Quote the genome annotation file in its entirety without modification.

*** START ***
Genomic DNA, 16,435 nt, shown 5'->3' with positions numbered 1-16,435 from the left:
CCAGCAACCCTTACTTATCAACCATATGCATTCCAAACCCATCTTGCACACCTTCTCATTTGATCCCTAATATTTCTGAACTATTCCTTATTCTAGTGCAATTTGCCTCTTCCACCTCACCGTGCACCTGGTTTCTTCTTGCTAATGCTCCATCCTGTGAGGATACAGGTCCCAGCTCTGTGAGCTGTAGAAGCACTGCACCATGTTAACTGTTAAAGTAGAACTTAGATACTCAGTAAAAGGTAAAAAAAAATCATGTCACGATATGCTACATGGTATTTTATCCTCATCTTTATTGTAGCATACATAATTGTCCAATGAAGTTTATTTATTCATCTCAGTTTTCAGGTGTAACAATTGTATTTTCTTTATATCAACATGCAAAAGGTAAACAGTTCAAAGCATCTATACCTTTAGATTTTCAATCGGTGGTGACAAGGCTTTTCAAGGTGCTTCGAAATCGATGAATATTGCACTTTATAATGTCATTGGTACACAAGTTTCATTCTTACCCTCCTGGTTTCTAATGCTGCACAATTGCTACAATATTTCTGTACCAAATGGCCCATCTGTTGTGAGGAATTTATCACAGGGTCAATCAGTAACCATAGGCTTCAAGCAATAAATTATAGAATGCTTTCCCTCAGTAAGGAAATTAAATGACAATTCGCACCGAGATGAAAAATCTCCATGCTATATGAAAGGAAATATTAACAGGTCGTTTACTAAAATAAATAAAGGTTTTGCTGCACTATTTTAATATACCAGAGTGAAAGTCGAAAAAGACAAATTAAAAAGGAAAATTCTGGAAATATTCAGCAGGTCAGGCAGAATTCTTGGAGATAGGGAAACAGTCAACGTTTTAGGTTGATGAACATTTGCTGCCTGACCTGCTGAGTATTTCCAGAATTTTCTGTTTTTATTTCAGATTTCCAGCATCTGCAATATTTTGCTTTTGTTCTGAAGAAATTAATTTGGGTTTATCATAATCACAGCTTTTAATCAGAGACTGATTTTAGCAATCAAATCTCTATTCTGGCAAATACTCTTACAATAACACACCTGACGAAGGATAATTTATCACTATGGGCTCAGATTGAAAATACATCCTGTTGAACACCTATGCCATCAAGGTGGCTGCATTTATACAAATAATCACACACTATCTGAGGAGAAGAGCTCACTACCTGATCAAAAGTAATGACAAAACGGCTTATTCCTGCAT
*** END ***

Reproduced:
Genomic DNA, 16,435 nt, shown 5'->3' with positions numbered 1-16,435 from the left:
CCAGCAACCCTTACTTATCAACCATATGCATTCCAAACCCATCTTGCACACCTTCTCATTTGATCCCTAATATTTCTGAACTATTCCTTATTCTAGTGCAATTTGCCTCTTCCACCTCACCGTGCACCTGGTTTCTTCTTGCTAATGCTCCATCCTGTGAGGATACAGGTCCCAGCTCTGTGAGCTGTAGAAGCACTGCACCATGTTAACTGTTAAAGTAGAACTTAGATACTCAGTAAAAGGTAAAAAAAAATCATGTCACGATATGCTACATGGTATTTTATCCTCATCTTTATTGTAGCATACATAATTGTCCAATGAAGTTTATTTATTCATCTCAGTTTTCAGGTGTAACAATTGTATTTTCTTTATATCAACATGCAAAAGGTAAACAGTTCAAAGCATCTATACCTTTAGATTTTCAATCGGTGGTGACAAGGCTTTTCAAGGTGCTTCGAAATCGATGAATATTGCACTTTATAATGTCATTGGTACACAAGTTTCATTCTTACCCTCCTGGTTTCTAATGCTGCACAATTGCTACAATATTTCTGTACCAAATGGCCCATCTGTTGTGAGGAATTTATCACAGGGTCAATCAGTAACCATAGGCTTCAAGCAATAAATTATAGAATGCTTTCCCTCAGTAAGGAAATTAAATGACAATTCGCACCGAGATGAAAAATCTCCATGCTATATGAAAGGAAATATTAACAGGTCGTTTACTAAAATAAATAAAGGTTTTGCTGCACTATTTTAATATACCAGAGTGAAAGTCGAAAAAGACAAATTAAAAAGGAAAATTCTGGAAATATTCAGCAGGTCAGGCAGAATTCTTGGAGATAGGGAAACAGTCAACGTTTTAGGTTGATGAACATTTGCTGCCTGACCTGCTGAGTATTTCCAGAATTTTCTGTTTTTATTTCAGATTTCCAGCATCTGCAATATTTTGCTTTTGTTCTGAAGAAATTAATTTGGGTTTATCATAATCACAGCTTTTAATCAGAGACTGATTTTAGCAATCAAATCTCTATTCTGGCAAATACTCTTACAATAACACACCTGACGAAGGATAATTTATCACTATGGGCTCAGATTGAAAATACATCCTGTTGAACACCTATGCCATCAAGGTGGCTGCATTTATACAAATAATCACACACTATCTGAGGAGAAGAGCTCACTACCTGATCAAAAGTAATGACAAAACGGCTTATTCCTGCAT